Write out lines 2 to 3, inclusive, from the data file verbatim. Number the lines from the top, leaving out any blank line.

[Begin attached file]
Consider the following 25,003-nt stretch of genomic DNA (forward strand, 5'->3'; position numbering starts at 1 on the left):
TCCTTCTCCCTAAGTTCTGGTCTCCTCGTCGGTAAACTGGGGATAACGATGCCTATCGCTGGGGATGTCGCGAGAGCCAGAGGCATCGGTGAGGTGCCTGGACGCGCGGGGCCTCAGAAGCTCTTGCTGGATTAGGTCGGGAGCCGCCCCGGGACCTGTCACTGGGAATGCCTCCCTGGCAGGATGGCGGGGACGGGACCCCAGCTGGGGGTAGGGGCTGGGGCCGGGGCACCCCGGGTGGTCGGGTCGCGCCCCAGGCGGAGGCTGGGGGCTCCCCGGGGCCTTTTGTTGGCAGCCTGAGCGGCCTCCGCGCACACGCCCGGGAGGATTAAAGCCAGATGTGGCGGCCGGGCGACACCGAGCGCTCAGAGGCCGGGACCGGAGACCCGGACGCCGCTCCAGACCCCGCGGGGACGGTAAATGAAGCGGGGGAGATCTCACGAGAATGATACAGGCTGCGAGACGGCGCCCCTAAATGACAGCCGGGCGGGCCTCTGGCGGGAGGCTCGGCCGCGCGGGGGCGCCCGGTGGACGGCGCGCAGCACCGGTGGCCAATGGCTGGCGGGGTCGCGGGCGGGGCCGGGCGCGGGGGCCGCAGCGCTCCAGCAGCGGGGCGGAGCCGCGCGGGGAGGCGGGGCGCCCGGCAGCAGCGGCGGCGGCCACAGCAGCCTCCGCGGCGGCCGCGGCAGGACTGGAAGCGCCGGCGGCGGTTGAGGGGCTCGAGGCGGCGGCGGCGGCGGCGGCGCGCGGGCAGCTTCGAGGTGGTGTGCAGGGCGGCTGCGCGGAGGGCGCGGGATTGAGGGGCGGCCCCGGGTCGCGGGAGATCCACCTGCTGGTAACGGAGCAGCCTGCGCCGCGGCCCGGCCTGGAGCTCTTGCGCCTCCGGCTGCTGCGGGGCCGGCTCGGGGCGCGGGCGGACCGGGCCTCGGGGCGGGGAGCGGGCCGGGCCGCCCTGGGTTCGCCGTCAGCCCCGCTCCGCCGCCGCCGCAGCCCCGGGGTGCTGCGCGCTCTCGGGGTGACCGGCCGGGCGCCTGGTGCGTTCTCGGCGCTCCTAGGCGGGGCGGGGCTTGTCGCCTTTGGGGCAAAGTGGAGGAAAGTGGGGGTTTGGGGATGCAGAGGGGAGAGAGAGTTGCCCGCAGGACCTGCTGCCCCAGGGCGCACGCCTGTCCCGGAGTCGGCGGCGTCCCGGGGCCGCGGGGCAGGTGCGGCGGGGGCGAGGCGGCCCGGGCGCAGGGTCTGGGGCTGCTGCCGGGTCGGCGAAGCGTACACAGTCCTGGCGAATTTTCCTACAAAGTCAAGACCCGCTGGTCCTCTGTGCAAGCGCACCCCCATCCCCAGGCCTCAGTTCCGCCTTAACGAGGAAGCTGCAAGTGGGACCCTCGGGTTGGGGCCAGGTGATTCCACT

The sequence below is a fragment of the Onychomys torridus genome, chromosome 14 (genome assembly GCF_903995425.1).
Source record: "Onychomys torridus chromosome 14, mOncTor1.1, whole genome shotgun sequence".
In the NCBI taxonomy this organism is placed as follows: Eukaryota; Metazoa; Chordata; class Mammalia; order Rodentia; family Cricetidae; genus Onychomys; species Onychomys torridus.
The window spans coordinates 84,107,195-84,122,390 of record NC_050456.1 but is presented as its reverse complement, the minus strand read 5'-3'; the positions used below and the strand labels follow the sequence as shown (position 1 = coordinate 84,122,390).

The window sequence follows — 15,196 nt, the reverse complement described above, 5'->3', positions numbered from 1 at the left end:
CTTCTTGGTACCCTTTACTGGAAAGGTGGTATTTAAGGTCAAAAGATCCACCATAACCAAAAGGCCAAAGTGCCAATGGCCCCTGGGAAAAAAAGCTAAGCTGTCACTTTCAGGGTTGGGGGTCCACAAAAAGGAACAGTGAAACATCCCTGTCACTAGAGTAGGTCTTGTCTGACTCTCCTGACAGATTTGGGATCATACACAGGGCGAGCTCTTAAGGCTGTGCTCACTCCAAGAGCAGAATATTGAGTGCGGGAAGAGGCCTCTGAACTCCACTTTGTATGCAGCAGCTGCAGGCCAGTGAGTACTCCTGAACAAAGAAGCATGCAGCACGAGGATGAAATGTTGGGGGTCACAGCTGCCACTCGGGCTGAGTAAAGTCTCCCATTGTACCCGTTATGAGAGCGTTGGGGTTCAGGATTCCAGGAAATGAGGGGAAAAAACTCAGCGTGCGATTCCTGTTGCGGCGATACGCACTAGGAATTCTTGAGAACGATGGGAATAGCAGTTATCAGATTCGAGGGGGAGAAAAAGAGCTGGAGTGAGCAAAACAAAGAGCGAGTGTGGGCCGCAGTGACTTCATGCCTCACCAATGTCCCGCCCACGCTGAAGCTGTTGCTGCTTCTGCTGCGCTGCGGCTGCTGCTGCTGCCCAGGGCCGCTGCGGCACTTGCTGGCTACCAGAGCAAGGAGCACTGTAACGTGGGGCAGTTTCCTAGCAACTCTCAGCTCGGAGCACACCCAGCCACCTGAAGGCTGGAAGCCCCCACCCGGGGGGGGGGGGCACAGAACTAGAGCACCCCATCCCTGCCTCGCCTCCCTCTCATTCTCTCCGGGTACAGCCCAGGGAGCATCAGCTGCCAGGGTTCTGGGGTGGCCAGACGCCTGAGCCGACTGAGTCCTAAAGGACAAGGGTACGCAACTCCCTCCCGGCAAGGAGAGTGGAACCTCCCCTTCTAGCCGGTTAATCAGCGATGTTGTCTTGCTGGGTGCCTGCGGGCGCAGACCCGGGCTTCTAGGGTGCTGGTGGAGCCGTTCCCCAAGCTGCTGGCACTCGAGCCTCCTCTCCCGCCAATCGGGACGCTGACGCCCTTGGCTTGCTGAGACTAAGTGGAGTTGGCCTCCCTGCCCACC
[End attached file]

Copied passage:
TCCTTCTCCCTAAGTTCTGGTCTCCTCGTCGGTAAACTGGGGATAACGATGCCTATCGCTGGGGATGTCGCGAGAGCCAGAGGCATCGGTGAGGTGCCTGGACGCGCGGGGCCTCAGAAGCTCTTGCTGGATTAGGTCGGGAGCCGCCCCGGGACCTGTCACTGGGAATGCCTCCCTGGCAGGATGGCGGGGACGGGACCCCAGCTGGGGGTAGGGGCTGGGGCCGGGGCACCCCGGGTGGTCGGGTCGCGCCCCAGGCGGAGGCTGGGGGCTCCCCGGGGCCTTTTGTTGGCAGCCTGAGCGGCCTCCGCGCACACGCCCGGGAGGATTAAAGCCAGATGTGGCGGCCGGGCGACACCGAGCGCTCAGAGGCCGGGACCGGAGACCCGGACGCCGCTCCAGACCCCGCGGGGACGGTAAATGAAGCGGGGGAGATCTCACGAGAATGATACAGGCTGCGAGACGGCGCCCCTAAATGACAGCCGGGCGGGCCTCTGGCGGGAGGCTCGGCCGCGCGGGGGCGCCCGGTGGACGGCGCGCAGCACCGGTGGCCAATGGCTGGCGGGGTCGCGGGCGGGGCCGGGCGCGGGGGCCGCAGCGCTCCAGCAGCGGGGCGGAGCCGCGCGGGGAGGCGGGGCGCCCGGCAGCAGCGGCGGCGGCCACAGCAGCCTCCGCGGCGGCCGCGGCAGGACTGGAAGCGCCGGCGGCGGTTGAGGGGCTCGAGGCGGCGGCGGCGGCGGCGGCGCGCGGGCAGCTTCGAGGTGGTGTGCAGGGCGGCTGCGCGGAGGGCGCGGGATTGAGGGGCGGCCCCGGGTCGCGGGAGATCCACCTGCTGGTAACGGAGCAGCCTGCGCCGCGGCCCGGCCTGGAGCTCTTGCGCCTCCGGCTGCTGCGGGGCCGGCTCGGGGCGCGGGCGGACCGGGCCTCGGGGCGGGGAGCGGGCCGGGCCGCCCTGGGTTCGCCGTCAGCCCCGCTCCGCCGCCGCCGCAGCCCCGGGGTGCTGCGCGCTCTCGGGGTGACCGGCCGGGCGCCTGGTGCGTTCTCGGCGCTCCTAGGCGGGGCGGGGCTTGTCGCCTTTGGGGCAAAGTGGAGGAAAGTGGGGGTTTGGGGATGCAGAGGGGAGAGAGAGTTGCCCGCAGGACCTGCTGCCCCAGGGCGCACGCCTGTCCCGGAGTCGGCGGCGTCCCGGGGCCGCGGGGCAGGTGCGGCGGGGGCGAGGCGGCCCGGGCGCAGGGTCTGGGGCTGCTGCCGGGTCGGCGAAGCGTACACAGTCCTGGCGAATTTTCCTACAAAGTCAAGACCCGCTGGTCCTCTGTGCAAGCGCACCCCCATCCCCAGGCCTCAGTTCCGCCTTAACGAGGAAGCTGCAAGTGGGACCCTCGGGTTGGGGCCAGGTGATTCCACT

The sequence below is a fragment of the Onychomys torridus genome, chromosome 14 (genome assembly GCF_903995425.1).